Great question! Sustaining a brand is first about recognizing that brands are fluid, not static. A brand isn’t something you build once and then it endures in the same form over time. Brands evolve and mature and grow just as we do. Sustaining a brand then means having good filters for evaluating opportunities, a good sense of what the end goal looks like (desired brand) and a good system in place to hold yourself personally accountable to making sure you live true to the legacy that you’re building.
One tool that I use with clients is called a personal branding agreement. It’s a contract you set with yourself to stay focused on what’s most meaningful, to avoid temptation to do things that would conflict with your values, and so you can celebrate milestones that reinforce you’re moving in the direction of the legacy that you want.
Repairing someone’s reputation after it has been tarnished is an important part of your work. Would you share one story (I love the many stories in this book!) that illustrates some of these points?
Reputation repair is the hardest work that I do. It’s very sensitive work. Typically, the clients that I see have been emotionally, physically, spiritually, and professionally devastated. They aren’t sure what to do to get out of a challenging situation. We often think somebody ends up in a reputation crisis because they did something wrong – maybe they harassed a coworker, or they posted an obscene joke on social media, or they made an inappropriate comment in front of the CEO – something like that. But I see many examples were someone hasn’t done anything wrong, but they’re in the middle of a fire storm.
One example in the book involves a long-time, well-known children’s author we’ll call Michael. His stories are rich with positive lessons, love and childhood experiences that parents enjoy sharing with their children. Michael’s publisher was preparing for a high-profile publicity tour and media attention was growing.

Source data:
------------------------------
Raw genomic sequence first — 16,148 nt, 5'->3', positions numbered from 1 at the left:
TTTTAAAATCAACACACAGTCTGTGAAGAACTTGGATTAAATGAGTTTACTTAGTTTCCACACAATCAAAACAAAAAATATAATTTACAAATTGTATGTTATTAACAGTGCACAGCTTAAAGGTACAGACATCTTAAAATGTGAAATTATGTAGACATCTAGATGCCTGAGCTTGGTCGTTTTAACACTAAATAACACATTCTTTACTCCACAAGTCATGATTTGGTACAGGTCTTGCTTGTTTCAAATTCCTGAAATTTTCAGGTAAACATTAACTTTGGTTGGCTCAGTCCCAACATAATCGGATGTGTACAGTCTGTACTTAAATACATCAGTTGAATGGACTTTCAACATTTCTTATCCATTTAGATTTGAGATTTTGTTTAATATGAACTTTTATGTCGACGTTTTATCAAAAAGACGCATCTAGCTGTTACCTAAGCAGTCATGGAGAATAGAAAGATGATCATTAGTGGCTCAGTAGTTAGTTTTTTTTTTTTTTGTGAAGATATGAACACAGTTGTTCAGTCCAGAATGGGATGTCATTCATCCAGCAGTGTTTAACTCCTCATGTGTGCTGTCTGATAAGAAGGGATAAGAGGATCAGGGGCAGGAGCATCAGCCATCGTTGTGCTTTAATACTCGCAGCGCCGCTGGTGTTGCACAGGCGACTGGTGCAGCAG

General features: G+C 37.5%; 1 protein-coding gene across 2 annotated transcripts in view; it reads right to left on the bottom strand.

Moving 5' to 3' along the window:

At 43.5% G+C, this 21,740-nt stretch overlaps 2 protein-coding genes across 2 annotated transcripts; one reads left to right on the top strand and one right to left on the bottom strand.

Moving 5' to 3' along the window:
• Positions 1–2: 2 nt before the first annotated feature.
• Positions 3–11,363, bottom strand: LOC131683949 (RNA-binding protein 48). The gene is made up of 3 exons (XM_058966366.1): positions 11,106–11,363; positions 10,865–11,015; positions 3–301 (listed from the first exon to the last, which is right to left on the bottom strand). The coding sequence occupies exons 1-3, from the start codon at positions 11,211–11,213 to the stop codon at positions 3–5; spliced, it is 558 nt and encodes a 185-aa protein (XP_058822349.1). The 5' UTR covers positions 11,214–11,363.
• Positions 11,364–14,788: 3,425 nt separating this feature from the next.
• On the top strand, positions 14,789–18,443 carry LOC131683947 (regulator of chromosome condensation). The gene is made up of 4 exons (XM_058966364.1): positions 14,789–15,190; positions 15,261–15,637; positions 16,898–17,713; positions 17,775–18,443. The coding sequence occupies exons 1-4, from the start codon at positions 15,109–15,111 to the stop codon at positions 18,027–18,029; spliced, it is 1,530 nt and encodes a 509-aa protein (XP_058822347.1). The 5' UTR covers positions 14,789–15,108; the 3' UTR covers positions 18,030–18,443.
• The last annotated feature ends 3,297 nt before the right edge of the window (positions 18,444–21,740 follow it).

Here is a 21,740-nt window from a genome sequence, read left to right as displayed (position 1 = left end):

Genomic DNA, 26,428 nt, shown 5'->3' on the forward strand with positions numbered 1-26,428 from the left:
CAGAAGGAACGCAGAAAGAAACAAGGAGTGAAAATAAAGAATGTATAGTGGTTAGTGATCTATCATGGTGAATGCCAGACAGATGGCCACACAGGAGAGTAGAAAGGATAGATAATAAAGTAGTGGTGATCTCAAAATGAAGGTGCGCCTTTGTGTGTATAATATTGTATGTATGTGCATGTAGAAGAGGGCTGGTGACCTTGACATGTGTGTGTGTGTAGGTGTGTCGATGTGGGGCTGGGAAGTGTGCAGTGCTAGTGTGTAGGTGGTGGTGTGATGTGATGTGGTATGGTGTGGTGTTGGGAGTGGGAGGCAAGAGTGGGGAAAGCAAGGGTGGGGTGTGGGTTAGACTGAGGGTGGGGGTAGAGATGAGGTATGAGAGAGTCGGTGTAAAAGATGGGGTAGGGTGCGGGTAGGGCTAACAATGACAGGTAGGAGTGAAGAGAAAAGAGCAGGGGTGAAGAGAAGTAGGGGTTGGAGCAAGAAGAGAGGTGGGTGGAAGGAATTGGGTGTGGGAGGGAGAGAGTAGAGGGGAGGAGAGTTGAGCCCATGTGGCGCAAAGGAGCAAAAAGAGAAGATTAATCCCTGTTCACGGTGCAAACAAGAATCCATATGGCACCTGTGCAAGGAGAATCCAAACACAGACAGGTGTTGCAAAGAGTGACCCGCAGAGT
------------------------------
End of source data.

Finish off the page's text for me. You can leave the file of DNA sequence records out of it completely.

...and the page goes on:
When he called me, I could hear desperation in his voice, “They’re trying to ruin me!” he almost shouted into the phone. “They’ve taken over my reputation online and are destroying my credibility.” His website had been hacked and replaced with a pornography site. If you searched for “images” on Google under his name, you found graphic sexual images. He was clearly the target of an online attack.
It was definitely not an easy fix. After assessing options, our first steps included pulling Michael’s website offline for a while. We brought in web experts to install new firewalls and deterrents to prevent his current URL from being redirected to malicious sites, acquired numerous new URLs to redirect all entries to a new website for him and began the process of removing images from search results. Even the most seasoned experts I have in my database were baffled by the sophistication of the tagging and location of the images posted under his name on Google. They were almost untraceable, which made them difficult to remove. In this case, we were able to involve Google directly in removing the information. Google prides itself on the purity of its powerful search engine but is also not seeking to have anyone misrepresented.
On the other side of the spectrum, what advice do you have for those just starting a new profession and want to start building their brand? Where do you start?
I love speaking with young people as they start off their careers. Whether they are pursuing careers in art, business, entrepreneurship, or sports, to be at the beginning of building your professional brand is exciting. While the road ahead of them might feel extraordinarily long and daunting, I help them anchor their core values first: What do they want to stand for? What values do they hold dear and are non-negotiable? What beliefs are very personal to them that they would not compromise for anything?
Then, I ask them to think about what they’re passionate about. What people, causes, issues, and work could they talk about easily for days on end? That is where we start building brand. Next, I’ll ask them to think about the kind of people that they want to build relevancy with: Who do they want to find them interesting, memorable, compelling? That becomes their target audience.
When we then start talking about things like creating an elevator pitch, how to show up on social media, how they should present their image and body language, and the relationships that will help them build their reputation (and not hurt their image), we have a foundation to build off.
I remember a few years ago I was hired by a sorority at a large university to speak about reputation risk in social media. I remember the feeling as I looked out at the audience of several hundred sorority members, and they were paying close attention to my guidance about how to build social capital online… and what could land them in a reputation crisis. As a parent who raised two kids myself, I was excited to see that the next generation of professionals and leaders was taking reputation seriously.
Photo Credit: Markus Winkler